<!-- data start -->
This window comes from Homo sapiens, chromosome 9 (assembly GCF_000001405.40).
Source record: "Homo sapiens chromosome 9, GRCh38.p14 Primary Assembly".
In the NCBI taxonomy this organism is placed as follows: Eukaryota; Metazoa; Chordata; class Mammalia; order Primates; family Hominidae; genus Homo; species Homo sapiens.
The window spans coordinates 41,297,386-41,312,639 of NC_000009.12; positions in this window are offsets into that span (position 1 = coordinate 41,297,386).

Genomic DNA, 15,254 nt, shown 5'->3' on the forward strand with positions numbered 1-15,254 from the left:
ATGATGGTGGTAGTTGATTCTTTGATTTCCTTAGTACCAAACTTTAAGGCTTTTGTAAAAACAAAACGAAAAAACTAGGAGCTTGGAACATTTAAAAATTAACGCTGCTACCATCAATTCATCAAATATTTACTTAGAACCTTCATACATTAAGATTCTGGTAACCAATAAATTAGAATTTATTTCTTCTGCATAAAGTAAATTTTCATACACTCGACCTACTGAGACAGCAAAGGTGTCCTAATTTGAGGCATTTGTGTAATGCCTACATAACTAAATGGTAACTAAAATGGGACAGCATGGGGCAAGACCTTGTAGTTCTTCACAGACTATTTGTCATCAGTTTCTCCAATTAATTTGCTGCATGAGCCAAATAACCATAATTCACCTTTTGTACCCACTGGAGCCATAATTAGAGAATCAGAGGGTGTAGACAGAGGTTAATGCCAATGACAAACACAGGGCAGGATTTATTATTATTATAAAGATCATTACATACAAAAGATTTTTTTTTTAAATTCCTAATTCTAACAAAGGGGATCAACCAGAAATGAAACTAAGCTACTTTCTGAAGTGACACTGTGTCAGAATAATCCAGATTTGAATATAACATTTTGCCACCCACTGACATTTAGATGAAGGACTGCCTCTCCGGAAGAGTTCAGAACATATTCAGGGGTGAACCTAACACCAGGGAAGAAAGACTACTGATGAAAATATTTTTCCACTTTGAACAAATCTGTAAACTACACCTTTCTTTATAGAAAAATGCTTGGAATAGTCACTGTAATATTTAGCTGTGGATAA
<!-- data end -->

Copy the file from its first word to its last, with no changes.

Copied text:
This window comes from Homo sapiens, chromosome 9 (assembly GCF_000001405.40).
Source record: "Homo sapiens chromosome 9, GRCh38.p14 Primary Assembly".
In the NCBI taxonomy this organism is placed as follows: Eukaryota; Metazoa; Chordata; class Mammalia; order Primates; family Hominidae; genus Homo; species Homo sapiens.
The window spans coordinates 41,297,386-41,312,639 of NC_000009.12; positions in this window are offsets into that span (position 1 = coordinate 41,297,386).

Genomic DNA, 15,254 nt, shown 5'->3' on the forward strand with positions numbered 1-15,254 from the left:
ATGATGGTGGTAGTTGATTCTTTGATTTCCTTAGTACCAAACTTTAAGGCTTTTGTAAAAACAAAACGAAAAAACTAGGAGCTTGGAACATTTAAAAATTAACGCTGCTACCATCAATTCATCAAATATTTACTTAGAACCTTCATACATTAAGATTCTGGTAACCAATAAATTAGAATTTATTTCTTCTGCATAAAGTAAATTTTCATACACTCGACCTACTGAGACAGCAAAGGTGTCCTAATTTGAGGCATTTGTGTAATGCCTACATAACTAAATGGTAACTAAAATGGGACAGCATGGGGCAAGACCTTGTAGTTCTTCACAGACTATTTGTCATCAGTTTCTCCAATTAATTTGCTGCATGAGCCAAATAACCATAATTCACCTTTTGTACCCACTGGAGCCATAATTAGAGAATCAGAGGGTGTAGACAGAGGTTAATGCCAATGACAAACACAGGGCAGGATTTATTATTATTATAAAGATCATTACATACAAAAGATTTTTTTTTTAAATTCCTAATTCTAACAAAGGGGATCAACCAGAAATGAAACTAAGCTACTTTCTGAAGTGACACTGTGTCAGAATAATCCAGATTTGAATATAACATTTTGCCACCCACTGACATTTAGATGAAGGACTGCCTCTCCGGAAGAGTTCAGAACATATTCAGGGGTGAACCTAACACCAGGGAAGAAAGACTACTGATGAAAATATTTTTCCACTTTGAACAAATCTGTAAACTACACCTTTCTTTATAGAAAAATGCTTGGAATAGTCACTGTAATATTTAGCTGTGGATAA